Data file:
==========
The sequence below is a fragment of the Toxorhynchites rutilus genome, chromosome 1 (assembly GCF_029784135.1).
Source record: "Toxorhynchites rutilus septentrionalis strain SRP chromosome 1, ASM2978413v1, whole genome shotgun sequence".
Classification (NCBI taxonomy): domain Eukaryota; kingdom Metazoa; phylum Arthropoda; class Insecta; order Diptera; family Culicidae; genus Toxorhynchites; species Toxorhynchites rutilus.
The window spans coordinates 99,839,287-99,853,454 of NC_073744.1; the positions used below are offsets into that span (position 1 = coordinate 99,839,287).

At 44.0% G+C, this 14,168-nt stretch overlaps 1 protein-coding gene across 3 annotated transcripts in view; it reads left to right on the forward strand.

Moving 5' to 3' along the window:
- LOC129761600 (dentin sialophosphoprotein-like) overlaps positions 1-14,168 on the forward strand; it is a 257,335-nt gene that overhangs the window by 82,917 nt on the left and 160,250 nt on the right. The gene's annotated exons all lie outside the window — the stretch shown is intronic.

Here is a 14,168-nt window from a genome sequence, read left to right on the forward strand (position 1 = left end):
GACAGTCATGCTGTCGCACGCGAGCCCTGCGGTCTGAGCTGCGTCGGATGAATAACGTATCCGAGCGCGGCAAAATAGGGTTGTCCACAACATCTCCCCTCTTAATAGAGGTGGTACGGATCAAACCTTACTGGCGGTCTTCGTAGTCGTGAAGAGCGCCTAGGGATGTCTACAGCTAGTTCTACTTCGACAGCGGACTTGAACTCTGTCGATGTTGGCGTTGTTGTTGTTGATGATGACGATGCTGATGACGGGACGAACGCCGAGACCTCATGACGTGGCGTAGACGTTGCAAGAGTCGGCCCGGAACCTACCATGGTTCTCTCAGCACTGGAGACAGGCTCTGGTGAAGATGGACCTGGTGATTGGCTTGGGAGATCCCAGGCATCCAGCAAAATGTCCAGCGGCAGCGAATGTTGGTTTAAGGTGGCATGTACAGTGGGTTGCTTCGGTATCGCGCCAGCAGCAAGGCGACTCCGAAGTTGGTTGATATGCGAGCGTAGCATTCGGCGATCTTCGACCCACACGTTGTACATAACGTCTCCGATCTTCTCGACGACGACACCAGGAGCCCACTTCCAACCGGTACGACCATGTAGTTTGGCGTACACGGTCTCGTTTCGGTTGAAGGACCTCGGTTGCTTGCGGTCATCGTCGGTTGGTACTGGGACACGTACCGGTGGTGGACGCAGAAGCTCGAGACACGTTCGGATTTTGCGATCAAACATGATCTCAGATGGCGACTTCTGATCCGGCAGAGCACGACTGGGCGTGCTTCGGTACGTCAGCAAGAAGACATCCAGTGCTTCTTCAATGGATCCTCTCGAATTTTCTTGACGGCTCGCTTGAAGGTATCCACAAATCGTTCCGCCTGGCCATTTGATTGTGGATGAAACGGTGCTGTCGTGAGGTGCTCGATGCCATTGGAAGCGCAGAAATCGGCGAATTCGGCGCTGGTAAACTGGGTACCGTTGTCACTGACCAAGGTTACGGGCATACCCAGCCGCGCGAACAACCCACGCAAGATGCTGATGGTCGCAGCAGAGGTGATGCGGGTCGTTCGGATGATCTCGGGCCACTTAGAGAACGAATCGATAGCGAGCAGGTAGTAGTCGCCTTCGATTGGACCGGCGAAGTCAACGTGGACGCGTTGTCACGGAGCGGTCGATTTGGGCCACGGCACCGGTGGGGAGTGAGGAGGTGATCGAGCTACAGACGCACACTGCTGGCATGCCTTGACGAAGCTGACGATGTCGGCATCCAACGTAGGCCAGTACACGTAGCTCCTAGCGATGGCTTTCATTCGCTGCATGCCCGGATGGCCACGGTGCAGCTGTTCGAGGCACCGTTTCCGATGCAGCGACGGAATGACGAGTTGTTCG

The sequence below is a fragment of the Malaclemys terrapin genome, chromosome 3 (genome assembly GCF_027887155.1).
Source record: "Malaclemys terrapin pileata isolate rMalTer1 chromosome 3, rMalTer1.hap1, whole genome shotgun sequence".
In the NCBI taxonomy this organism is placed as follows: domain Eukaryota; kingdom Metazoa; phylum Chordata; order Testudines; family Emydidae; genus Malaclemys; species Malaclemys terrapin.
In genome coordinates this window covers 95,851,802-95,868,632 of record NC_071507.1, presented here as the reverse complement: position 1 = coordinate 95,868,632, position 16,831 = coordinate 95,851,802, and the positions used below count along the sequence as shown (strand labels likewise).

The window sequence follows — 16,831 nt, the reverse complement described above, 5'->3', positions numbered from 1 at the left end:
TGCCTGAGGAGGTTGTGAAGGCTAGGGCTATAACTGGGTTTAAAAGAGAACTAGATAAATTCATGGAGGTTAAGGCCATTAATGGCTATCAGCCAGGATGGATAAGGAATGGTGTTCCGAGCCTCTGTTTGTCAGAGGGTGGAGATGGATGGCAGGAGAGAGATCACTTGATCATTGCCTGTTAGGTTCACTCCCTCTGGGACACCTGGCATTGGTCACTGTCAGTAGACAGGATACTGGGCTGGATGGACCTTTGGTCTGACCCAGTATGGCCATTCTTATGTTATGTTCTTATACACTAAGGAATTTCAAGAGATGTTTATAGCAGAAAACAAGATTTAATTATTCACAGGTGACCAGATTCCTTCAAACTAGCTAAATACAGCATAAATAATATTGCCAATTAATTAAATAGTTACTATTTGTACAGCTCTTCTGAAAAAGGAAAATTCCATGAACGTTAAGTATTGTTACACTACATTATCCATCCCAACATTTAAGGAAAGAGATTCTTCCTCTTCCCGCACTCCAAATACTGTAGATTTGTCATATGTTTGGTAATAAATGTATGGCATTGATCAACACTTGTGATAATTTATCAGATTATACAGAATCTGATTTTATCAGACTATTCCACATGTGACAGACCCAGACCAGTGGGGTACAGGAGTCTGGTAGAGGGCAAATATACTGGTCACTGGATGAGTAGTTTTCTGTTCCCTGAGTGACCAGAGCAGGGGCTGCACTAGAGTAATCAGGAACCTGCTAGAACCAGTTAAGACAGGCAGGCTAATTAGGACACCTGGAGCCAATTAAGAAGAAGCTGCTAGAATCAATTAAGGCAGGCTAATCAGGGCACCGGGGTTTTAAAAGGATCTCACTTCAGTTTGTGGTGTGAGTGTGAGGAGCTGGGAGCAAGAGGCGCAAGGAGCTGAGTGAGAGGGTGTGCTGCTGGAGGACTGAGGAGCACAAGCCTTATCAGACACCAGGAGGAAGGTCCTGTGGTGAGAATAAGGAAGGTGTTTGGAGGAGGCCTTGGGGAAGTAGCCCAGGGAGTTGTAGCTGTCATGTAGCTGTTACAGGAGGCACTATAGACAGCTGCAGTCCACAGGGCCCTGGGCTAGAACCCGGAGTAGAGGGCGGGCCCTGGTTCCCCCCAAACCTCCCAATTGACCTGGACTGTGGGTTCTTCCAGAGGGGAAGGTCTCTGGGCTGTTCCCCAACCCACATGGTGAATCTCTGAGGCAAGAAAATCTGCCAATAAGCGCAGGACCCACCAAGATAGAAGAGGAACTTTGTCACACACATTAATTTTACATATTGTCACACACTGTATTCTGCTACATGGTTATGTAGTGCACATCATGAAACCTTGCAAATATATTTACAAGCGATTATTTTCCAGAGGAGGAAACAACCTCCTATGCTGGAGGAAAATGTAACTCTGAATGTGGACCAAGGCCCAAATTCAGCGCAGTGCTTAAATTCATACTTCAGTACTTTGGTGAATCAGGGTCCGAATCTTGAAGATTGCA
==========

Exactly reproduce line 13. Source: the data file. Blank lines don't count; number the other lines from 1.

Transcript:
In genome coordinates this window covers 95,851,802-95,868,632 of record NC_071507.1, presented here as the reverse complement: position 1 = coordinate 95,868,632, position 16,831 = coordinate 95,851,802, and the positions used below count along the sequence as shown (strand labels likewise).